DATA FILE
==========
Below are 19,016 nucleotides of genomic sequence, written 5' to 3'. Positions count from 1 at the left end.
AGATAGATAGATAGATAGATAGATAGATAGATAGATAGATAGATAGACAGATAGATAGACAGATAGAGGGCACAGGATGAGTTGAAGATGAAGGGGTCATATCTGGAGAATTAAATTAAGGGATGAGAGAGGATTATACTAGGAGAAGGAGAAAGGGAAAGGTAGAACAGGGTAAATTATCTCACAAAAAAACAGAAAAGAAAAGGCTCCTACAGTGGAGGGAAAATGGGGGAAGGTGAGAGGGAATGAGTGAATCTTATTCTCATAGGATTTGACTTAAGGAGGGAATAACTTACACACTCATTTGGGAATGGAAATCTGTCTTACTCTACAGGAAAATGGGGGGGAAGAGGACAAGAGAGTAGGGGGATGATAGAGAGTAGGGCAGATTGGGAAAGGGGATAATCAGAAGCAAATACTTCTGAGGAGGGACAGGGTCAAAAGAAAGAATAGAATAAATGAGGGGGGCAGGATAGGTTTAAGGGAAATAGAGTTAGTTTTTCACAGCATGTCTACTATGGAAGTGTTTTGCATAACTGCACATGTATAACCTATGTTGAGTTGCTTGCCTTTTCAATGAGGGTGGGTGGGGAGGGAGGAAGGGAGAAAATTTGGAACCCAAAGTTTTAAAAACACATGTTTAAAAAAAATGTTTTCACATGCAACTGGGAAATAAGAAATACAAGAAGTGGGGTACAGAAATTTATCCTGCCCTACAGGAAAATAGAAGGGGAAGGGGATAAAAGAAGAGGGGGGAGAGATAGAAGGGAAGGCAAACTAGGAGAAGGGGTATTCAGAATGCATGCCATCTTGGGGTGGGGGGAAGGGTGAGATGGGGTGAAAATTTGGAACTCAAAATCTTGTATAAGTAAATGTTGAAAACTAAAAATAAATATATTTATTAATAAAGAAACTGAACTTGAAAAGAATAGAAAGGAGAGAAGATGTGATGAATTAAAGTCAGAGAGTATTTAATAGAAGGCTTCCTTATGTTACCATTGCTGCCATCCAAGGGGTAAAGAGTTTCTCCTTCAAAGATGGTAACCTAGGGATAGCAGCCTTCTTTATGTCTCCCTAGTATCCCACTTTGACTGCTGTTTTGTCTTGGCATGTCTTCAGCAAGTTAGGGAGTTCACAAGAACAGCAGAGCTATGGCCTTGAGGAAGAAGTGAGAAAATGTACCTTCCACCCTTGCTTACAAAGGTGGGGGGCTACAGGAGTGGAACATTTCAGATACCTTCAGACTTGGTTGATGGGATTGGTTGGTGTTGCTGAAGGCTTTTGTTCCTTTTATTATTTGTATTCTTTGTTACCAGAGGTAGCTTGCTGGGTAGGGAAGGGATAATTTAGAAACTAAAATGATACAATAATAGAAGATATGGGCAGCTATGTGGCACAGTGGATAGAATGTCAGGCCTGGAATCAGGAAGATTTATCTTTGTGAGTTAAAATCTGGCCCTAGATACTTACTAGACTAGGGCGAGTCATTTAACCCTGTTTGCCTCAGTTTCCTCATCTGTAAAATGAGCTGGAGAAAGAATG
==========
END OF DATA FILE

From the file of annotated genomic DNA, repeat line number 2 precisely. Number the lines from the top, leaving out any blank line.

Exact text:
AGATAGATAGATAGATAGATAGATAGATAGATAGATAGATAGATAGACAGATAGATAGACAGATAGAGGGCACAGGATGAGTTGAAGATGAAGGGGTCATATCTGGAGAATTAAATTAAGGGATGAGAGAGGATTATACTAGGAGAAGGAGAAAGGGAAAGGTAGAACAGGGTAAATTATCTCACAAAAAAACAGAAAAGAAAAGGCTCCTACAGTGGAGGGAAAATGGGGGAAGGTGAGAGGGAATGAGTGAATCTTATTCTCATAGGATTTGACTTAAGGAGGGAATAACTTACACACTCATTTGGGAATGGAAATCTGTCTTACTCTACAGGAAAATGGGGGGGAAGAGGACAAGAGAGTAGGGGGATGATAGAGAGTAGGGCAGATTGGGAAAGGGGATAATCAGAAGCAAATACTTCTGAGGAGGGACAGGGTCAAAAGAAAGAATAGAATAAATGAGGGGGGCAGGATAGGTTTAAGGGAAATAGAGTTAGTTTTTCACAGCATGTCTACTATGGAAGTGTTTTGCATAACTGCACATGTATAACCTATGTTGAGTTGCTTGCCTTTTCAATGAGGGTGGGTGGGGAGGGAGGAAGGGAGAAAATTTGGAACCCAAAGTTTTAAAAACACATGTTTAAAAAAAATGTTTTCACATGCAACTGGGAAATAAGAAATACAAGAAGTGGGGTACAGAAATTTATCCTGCCCTACAGGAAAATAGAAGGGGAAGGGGATAAAAGAAGAGGGGGGAGAGATAGAAGGGAAGGCAAACTAGGAGAAGGGGTATTCAGAATGCATGCCATCTTGGGGTGGGGGGAAGGGTGAGATGGGGTGAAAATTTGGAACTCAAAATCTTGTATAAGTAAATGTTGAAAACTAAAAATAAATATATTTATTAATAAAGAAACTGAACTTGAAAAGAATAGAAAGGAGAGAAGATGTGATGAATTAAAGTCAGAGAGTATTTAATAGAAGGCTTCCTTATGTTACCATTGCTGCCATCCAAGGGGTAAAGAGTTTCTCCTTCAAAGATGGTAACCTAGGGATAGCAGCCTTCTTTATGTCTCCCTAGTATCCCACTTTGACTGCTGTTTTGTCTTGGCATGTCTTCAGCAAGTTAGGGAGTTCACAAGAACAGCAGAGCTATGGCCTTGAGGAAGAAGTGAGAAAATGTACCTTCCACCCTTGCTTACAAAGGTGGGGGGCTACAGGAGTGGAACATTTCAGATACCTTCAGACTTGGTTGATGGGATTGGTTGGTGTTGCTGAAGGCTTTTGTTCCTTTTATTATTTGTATTCTTTGTTACCAGAGGTAGCTTGCTGGGTAGGGAAGGGATAATTTAGAAACTAAAATGATACAATAATAGAAGATATGGGCAGCTATGTGGCACAGTGGATAGAATGTCAGGCCTGGAATCAGGAAGATTTATCTTTGTGAGTTAAAATCTGGCCCTAGATACTTACTAGACTAGGGCGAGTCATTTAACCCTGTTTGCCTCAGTTTCCTCATCTGTAAAATGAGCTGGAGAAAGAATG